Vocational Therapy


Related Terms

  • Rehabilitative Employment

Specialists

  • Clinical Psychologist
  • Occupational Therapist
  • Physiatrist (Physical Medicine and Rehabilitation Specialist)
  • Physical Therapist
  • Psychiatrist

Comorbid Conditions

  • Alcohol or substance abuse disorders
  • Cardiopulmonary disease
  • Obesity
  • Psychiatric disorders
  • Severe depression

Factors Influencing Duration

There is no disability associated with the vocational therapy itself. The only factors influencing the length of disability are dictated by the underlying condition that prompted therapy.

Medical Codes

ICD-9-CM:
93.85 - Vocational Therapy; Sheltered Employment; Vocational: Assessment, Retraining, Training

Overview

Vocational therapy is often used in combination with a structured rehabilitation program and is designed to enable the disabled individual to resume productive employment. Individuals who have experienced changes in their mental or physical function due to illness or injury may require vocational therapy to allow them to return to work. Vocational therapy works with individuals and their new physical or mental status to find an appropriate occupational match.

Vocational therapy involves an assessment phase where the individual's skills and aptitudes are evaluated through tests, which is an integral part of vocational therapy. These tests may take several forms and are used to assess an individual's general intelligence level, his of her aptitudes, interests, and work skills. For example, an individual's performance in a series of standardized tests may be compared to a list of essential aptitudes that are grouped by occupations and listed in the Dictionary of Occupational Titles. If a match is obtained and the individual is willing, a job search may be initiated. Another method often used to assess an individual's vocational needs may be a work sample measure. This test measures characteristics such as eye, hand, and foot coordination, dexterity, and size discrimination abilities.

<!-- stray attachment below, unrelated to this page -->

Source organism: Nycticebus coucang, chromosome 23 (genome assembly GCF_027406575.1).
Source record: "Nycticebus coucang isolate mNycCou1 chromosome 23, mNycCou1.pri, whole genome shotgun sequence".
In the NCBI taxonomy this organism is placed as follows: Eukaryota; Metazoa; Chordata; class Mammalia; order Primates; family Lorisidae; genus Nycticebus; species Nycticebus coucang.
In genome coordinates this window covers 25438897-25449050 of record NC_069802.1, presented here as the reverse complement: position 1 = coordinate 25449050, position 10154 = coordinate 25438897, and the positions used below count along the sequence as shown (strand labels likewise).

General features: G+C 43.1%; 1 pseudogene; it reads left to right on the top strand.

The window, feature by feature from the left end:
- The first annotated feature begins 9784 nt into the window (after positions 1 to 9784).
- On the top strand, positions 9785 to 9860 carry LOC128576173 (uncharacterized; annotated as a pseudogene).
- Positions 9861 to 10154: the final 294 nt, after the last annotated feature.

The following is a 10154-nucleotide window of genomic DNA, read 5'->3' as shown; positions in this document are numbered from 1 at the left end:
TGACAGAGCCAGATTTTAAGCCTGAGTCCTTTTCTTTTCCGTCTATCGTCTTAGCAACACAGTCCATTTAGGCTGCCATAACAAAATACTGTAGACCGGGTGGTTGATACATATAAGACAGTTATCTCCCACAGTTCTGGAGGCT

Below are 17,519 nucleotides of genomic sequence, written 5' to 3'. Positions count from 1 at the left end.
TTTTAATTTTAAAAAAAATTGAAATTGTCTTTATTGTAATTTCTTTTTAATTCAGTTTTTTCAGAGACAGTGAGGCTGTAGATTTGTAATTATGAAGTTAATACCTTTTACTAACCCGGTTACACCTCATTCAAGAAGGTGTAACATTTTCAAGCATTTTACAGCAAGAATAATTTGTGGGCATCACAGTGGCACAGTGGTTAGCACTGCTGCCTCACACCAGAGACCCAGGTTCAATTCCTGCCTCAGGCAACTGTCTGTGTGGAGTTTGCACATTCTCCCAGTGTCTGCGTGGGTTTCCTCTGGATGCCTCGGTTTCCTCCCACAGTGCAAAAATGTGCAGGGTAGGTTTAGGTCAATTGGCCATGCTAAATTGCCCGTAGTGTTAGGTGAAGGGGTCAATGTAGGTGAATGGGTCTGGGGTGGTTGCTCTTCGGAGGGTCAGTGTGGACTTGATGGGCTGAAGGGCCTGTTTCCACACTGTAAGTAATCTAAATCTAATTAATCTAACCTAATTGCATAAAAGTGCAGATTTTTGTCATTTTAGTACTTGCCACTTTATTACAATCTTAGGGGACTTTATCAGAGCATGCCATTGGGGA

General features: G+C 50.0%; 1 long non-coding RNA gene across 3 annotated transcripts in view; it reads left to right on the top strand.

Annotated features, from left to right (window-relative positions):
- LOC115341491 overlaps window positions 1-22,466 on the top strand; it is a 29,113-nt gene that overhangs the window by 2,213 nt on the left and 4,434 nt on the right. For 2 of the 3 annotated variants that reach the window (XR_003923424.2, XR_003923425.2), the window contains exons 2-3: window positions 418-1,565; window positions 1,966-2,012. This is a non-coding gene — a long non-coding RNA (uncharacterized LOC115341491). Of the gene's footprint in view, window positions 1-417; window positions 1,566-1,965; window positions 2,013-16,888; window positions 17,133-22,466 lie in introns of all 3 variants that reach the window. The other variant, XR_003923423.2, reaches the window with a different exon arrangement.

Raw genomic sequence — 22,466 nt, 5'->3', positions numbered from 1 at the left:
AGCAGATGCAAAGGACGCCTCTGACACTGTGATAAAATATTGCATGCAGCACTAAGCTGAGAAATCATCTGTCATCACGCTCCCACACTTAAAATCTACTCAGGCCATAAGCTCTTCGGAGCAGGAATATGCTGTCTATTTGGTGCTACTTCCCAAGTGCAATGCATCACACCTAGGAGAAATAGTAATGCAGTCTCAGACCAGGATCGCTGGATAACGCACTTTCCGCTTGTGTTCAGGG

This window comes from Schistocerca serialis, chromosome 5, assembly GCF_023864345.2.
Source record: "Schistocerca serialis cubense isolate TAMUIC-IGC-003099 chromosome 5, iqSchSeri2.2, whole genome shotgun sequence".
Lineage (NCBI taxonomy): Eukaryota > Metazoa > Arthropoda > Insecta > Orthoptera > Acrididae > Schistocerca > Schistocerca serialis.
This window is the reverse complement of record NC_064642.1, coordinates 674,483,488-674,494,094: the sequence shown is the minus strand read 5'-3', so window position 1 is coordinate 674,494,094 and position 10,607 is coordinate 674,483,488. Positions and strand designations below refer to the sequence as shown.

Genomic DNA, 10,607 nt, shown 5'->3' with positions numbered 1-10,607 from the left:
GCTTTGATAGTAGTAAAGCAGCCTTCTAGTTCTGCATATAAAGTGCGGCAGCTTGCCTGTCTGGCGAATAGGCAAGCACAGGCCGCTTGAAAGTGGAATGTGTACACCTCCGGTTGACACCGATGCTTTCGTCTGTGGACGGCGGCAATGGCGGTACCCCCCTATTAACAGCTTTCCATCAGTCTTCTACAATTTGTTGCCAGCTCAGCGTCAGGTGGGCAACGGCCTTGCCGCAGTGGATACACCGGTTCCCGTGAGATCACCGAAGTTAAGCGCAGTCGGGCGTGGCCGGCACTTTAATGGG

Following completion of the assessment phase, a list of goals is developed and the requirements of specific jobs are assessed. Finally, a determination is made as to whether the individual has the aptitude and skill necessary for a particular job of interest or whether additional training is required. Should additional training be required, the vocational therapist helps determine the types of training necessary.

Vocational training may involve business or vocational instruction, college or university education, and on-the-job training. If the individual qualifies, as in the case of veterans, state and / or federal funds may be used to pay for this training. Additionally, many employers participate in programs that use both state and private funds to cover the wages of the individual in training.

Vocational therapy may also involve re-training. Re-training in computers for example, may be essential for success in today's job market. As such, individuals who have lost jobs as a result of company downsizing, industry elimination, or whose skills are now obsolete are candidates for vocational therapy. Finally, structured workshops are also common methods of training individual with severe disabilities. These workshops focus on topics such as money management, communication skills, and appropriate business attire.

Source: Medical Disability Advisor